CRIME, in its wider aspects, requires consideration of the whole structure of our social life. For instance, a study of the records of more than one quarter of a million arrests for the year 1932, as evidenced by fingerprint cards received by the Department's Division of Investigation, reveals the menacing fact that there were more arrests at the age of nineteen than at any other age; and that a startlingly large percentage of serious crimes were committed by minors. Manifestly the problem of crime is not limited to detection, arrest, and punishment. It is a social question, with manifold ramifications touching environment, heredity, education, the home, the school and, indeed, almost every activity of life. Prevention is even more important than punishment.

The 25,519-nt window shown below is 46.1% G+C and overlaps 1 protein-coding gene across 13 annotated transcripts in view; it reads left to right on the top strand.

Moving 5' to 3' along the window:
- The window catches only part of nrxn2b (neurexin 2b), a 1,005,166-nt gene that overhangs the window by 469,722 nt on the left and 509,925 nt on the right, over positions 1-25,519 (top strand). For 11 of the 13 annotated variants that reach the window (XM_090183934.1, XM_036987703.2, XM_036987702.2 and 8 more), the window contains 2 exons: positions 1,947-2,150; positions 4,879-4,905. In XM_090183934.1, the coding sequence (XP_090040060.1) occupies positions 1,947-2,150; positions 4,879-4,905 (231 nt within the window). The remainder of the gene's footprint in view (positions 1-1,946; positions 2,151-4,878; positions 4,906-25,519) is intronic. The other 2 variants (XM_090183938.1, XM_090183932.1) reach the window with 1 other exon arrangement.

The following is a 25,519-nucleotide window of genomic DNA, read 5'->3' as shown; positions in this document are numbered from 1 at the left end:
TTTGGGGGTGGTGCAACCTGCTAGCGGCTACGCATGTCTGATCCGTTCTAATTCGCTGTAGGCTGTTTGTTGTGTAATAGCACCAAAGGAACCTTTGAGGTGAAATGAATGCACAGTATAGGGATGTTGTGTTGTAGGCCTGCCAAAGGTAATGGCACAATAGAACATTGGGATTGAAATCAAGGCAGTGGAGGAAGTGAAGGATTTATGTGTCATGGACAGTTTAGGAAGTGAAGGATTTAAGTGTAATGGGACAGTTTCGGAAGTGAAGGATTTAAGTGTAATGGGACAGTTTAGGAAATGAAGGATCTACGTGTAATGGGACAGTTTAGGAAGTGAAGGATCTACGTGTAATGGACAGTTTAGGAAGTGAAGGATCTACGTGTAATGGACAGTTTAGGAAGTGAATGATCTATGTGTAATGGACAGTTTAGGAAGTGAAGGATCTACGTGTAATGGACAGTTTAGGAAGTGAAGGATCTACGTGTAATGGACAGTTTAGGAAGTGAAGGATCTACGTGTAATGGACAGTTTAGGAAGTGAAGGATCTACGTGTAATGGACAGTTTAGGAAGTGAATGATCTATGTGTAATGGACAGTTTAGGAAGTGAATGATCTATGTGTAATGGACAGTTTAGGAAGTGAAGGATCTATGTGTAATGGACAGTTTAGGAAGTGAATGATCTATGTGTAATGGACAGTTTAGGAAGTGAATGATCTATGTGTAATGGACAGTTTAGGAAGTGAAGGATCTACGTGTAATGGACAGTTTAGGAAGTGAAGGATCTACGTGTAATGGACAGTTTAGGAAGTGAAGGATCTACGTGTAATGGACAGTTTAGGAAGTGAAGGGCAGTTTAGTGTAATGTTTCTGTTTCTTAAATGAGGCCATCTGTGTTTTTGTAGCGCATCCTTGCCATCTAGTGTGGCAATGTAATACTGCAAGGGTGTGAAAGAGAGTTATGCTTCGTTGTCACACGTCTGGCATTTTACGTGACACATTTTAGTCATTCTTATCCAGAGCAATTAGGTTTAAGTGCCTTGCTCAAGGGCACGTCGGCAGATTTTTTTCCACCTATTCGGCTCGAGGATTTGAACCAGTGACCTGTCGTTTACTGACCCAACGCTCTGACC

In a radio address several months ago, I stated that the Department of Justice was contemplating the organization of a national institute of criminology. Since that time further consideration has been given to the matter, and plans are now being made which look toward its establishment. The functions of the new organization will be: (a) to assemble, digest, and translate into practical form reports of improvements in the various branches of the administration of criminal justice, such as police, prosecution, court organization and administration, probation, parole, peno-correctional institutions and experiments, and the pardoning function; (b) to educate civic organizations in dif